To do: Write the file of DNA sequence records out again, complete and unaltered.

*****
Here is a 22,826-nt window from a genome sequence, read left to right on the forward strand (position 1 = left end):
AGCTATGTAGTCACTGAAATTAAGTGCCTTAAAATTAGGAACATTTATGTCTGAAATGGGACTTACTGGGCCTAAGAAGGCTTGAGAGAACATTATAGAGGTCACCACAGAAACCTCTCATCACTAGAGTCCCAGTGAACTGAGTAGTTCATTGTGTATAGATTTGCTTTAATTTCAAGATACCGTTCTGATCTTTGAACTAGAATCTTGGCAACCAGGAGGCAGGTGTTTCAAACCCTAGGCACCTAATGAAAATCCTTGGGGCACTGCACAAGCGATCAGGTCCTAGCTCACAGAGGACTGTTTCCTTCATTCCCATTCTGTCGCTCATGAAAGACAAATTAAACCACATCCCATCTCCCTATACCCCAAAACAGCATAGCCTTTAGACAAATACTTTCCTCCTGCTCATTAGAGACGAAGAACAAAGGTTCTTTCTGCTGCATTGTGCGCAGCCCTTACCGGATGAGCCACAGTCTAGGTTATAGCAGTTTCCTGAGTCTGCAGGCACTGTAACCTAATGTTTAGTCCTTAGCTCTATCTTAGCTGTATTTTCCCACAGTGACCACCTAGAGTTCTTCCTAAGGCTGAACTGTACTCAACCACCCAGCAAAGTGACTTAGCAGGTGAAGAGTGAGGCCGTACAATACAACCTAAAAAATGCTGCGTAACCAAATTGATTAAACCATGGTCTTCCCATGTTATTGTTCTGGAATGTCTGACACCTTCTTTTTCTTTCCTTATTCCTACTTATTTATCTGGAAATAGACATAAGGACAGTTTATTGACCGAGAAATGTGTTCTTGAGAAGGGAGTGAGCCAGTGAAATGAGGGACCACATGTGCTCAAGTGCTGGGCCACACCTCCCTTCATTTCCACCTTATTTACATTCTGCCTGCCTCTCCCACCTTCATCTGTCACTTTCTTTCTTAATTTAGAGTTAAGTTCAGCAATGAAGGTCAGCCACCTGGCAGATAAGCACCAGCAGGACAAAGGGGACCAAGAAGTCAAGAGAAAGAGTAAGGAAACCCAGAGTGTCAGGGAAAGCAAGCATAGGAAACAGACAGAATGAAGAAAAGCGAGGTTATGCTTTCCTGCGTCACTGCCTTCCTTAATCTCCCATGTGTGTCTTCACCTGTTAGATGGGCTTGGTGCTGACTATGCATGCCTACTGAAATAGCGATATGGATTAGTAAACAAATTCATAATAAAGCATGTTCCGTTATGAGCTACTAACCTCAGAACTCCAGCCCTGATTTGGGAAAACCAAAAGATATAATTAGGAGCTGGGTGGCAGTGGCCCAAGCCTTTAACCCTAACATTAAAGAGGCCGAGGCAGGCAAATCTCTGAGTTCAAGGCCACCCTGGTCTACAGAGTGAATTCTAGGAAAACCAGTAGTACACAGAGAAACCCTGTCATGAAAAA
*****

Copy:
Here is a 22,826-nt window from a genome sequence, read left to right on the forward strand (position 1 = left end):
AGCTATGTAGTCACTGAAATTAAGTGCCTTAAAATTAGGAACATTTATGTCTGAAATGGGACTTACTGGGCCTAAGAAGGCTTGAGAGAACATTATAGAGGTCACCACAGAAACCTCTCATCACTAGAGTCCCAGTGAACTGAGTAGTTCATTGTGTATAGATTTGCTTTAATTTCAAGATACCGTTCTGATCTTTGAACTAGAATCTTGGCAACCAGGAGGCAGGTGTTTCAAACCCTAGGCACCTAATGAAAATCCTTGGGGCACTGCACAAGCGATCAGGTCCTAGCTCACAGAGGACTGTTTCCTTCATTCCCATTCTGTCGCTCATGAAAGACAAATTAAACCACATCCCATCTCCCTATACCCCAAAACAGCATAGCCTTTAGACAAATACTTTCCTCCTGCTCATTAGAGACGAAGAACAAAGGTTCTTTCTGCTGCATTGTGCGCAGCCCTTACCGGATGAGCCACAGTCTAGGTTATAGCAGTTTCCTGAGTCTGCAGGCACTGTAACCTAATGTTTAGTCCTTAGCTCTATCTTAGCTGTATTTTCCCACAGTGACCACCTAGAGTTCTTCCTAAGGCTGAACTGTACTCAACCACCCAGCAAAGTGACTTAGCAGGTGAAGAGTGAGGCCGTACAATACAACCTAAAAAATGCTGCGTAACCAAATTGATTAAACCATGGTCTTCCCATGTTATTGTTCTGGAATGTCTGACACCTTCTTTTTCTTTCCTTATTCCTACTTATTTATCTGGAAATAGACATAAGGACAGTTTATTGACCGAGAAATGTGTTCTTGAGAAGGGAGTGAGCCAGTGAAATGAGGGACCACATGTGCTCAAGTGCTGGGCCACACCTCCCTTCATTTCCACCTTATTTACATTCTGCCTGCCTCTCCCACCTTCATCTGTCACTTTCTTTCTTAATTTAGAGTTAAGTTCAGCAATGAAGGTCAGCCACCTGGCAGATAAGCACCAGCAGGACAAAGGGGACCAAGAAGTCAAGAGAAAGAGTAAGGAAACCCAGAGTGTCAGGGAAAGCAAGCATAGGAAACAGACAGAATGAAGAAAAGCGAGGTTATGCTTTCCTGCGTCACTGCCTTCCTTAATCTCCCATGTGTGTCTTCACCTGTTAGATGGGCTTGGTGCTGACTATGCATGCCTACTGAAATAGCGATATGGATTAGTAAACAAATTCATAATAAAGCATGTTCCGTTATGAGCTACTAACCTCAGAACTCCAGCCCTGATTTGGGAAAACCAAAAGATATAATTAGGAGCTGGGTGGCAGTGGCCCAAGCCTTTAACCCTAACATTAAAGAGGCCGAGGCAGGCAAATCTCTGAGTTCAAGGCCACCCTGGTCTACAGAGTGAATTCTAGGAAAACCAGTAGTACACAGAGAAACCCTGTCATGAAAAA